And many more have reached that conclusion than we imagine. I do not deny that I am probably holding what is at presnent a minority view in the church, but (as I say) I think things will change.

trevor said...

It's hard to know what is the "silent majority"'s view - but then I remind myself that the Church is a theocracy, not a democracy, and the views of the majority, however silent, are not the final views, in theory.

The Uniting Church continues to pull itself apart on this issue. Accusations of apostasy, denials of schism, demands for "firm leadership" of the sexuality issue, admonitions to the flock "to invite people practicing homosexuality to experience Christ's freedom by abandoning behaviour which is contrary ..." etc.

I wonder what is supposed to happen to someone who declines the above "invitation"?

stephen clark said...

I would have thought it is quite clear what is supposed to happen to someone who declines the above "invitation" they are traditionally sent to the stake!

trevor said...

It can raise some interesting problems. If the congregation which I attend (or the ruling elite in that congregation) signs up with the "evangelical" wing of the Uniting Church and thus subscribes to its "unrepentant homosexuals cannot have positions of leadership in the congregation", then what could someone like me do.

I employee at least 2 people who I know are in long-term gay relationships (faithful and monogamous relationships, as far as I know), and 2 of our friends, incluing one of our dearest and beloved female friends, are in long term, living together, lesbian relationships. Am I then a hypocrite if I remain with my present congregation, even if they have explicitly affitmed that anyone in an homosexual relationship is outside the accepted behaviour of the congregation?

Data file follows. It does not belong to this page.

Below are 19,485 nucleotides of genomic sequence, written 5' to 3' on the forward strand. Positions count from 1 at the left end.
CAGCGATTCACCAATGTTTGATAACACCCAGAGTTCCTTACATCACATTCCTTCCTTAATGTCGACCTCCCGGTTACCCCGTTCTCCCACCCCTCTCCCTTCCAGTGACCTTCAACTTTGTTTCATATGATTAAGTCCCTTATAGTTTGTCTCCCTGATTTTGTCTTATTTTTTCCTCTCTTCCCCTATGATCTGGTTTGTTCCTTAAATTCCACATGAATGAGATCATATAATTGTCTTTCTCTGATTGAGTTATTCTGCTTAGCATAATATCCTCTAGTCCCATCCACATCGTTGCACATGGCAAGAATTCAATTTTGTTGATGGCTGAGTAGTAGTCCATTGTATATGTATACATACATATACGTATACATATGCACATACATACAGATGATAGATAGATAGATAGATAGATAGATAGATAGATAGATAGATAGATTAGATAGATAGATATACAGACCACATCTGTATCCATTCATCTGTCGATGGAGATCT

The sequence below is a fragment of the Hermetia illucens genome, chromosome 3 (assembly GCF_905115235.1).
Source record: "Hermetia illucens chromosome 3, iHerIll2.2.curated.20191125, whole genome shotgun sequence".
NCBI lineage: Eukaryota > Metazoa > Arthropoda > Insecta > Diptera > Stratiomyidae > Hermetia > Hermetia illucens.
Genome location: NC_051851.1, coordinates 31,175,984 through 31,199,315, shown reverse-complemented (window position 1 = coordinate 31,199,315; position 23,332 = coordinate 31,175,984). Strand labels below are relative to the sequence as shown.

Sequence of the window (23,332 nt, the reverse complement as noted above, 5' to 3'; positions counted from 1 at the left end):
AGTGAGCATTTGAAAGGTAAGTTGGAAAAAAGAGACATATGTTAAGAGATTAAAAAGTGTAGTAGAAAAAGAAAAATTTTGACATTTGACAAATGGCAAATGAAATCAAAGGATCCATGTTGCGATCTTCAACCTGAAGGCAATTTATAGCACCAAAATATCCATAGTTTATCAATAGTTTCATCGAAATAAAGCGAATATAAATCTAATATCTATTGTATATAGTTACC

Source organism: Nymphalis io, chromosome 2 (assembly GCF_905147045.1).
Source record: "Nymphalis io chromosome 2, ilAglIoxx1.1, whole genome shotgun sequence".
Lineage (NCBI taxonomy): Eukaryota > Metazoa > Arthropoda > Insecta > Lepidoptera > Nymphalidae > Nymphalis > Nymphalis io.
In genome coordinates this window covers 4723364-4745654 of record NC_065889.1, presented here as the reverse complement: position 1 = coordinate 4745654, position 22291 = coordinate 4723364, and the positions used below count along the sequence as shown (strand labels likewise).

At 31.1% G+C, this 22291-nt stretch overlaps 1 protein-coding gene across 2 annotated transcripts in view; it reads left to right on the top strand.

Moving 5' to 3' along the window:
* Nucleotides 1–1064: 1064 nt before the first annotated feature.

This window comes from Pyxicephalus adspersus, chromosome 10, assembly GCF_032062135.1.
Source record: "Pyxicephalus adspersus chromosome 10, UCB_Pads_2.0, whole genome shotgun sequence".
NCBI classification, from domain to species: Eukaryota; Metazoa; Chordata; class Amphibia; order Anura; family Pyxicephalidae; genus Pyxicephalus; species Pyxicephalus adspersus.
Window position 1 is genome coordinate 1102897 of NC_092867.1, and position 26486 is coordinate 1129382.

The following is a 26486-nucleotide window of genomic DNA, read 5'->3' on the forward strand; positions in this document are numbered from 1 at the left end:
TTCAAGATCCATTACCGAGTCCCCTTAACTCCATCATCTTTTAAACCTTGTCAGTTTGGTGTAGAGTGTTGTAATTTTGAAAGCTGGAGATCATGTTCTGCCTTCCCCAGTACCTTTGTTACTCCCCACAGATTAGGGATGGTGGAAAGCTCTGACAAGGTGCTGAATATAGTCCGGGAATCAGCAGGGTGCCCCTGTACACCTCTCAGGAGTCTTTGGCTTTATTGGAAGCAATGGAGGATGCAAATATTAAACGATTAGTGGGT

The Law says that I cannot fire someone because they are gay. My sense of "good" says that being gay and an employee of mine is (a) none of my business and (b) I rejoice in someone loving and being loved that intensely. And as for abandoning friends because they have happy gay relationships ...

This is a minefield ...

stephen clark said...

I guess you have to be clear about what you believe.
I struggle, because I don't like being disliked, or being in conflicts which I lose ( I am pretty pathetic!). I often lack the energy to fight battles about this sort of stuff which others think is so important and bring so much energy to.
But what to do, do you let really nasty bigots continue to propagate their bigotry in the name of 'being faithful'....too many conservatives want to punish gay people for me to believe that they are really serious about loving as Christ loves.
Doesn't make it any easier Trevor, but I really appreciate your comments when you offer them,and that you continue to journey with me.
Our local UCA minister is in a same-sex relationship. The congreation is dealing with this well, the neighbouring parish is an EMU stronghold I think they don't deal with it well.
As for the Anglican church, I think if we got rid of all clergy who were same sex shall we say 'sympathetic' there wouldn't be many left.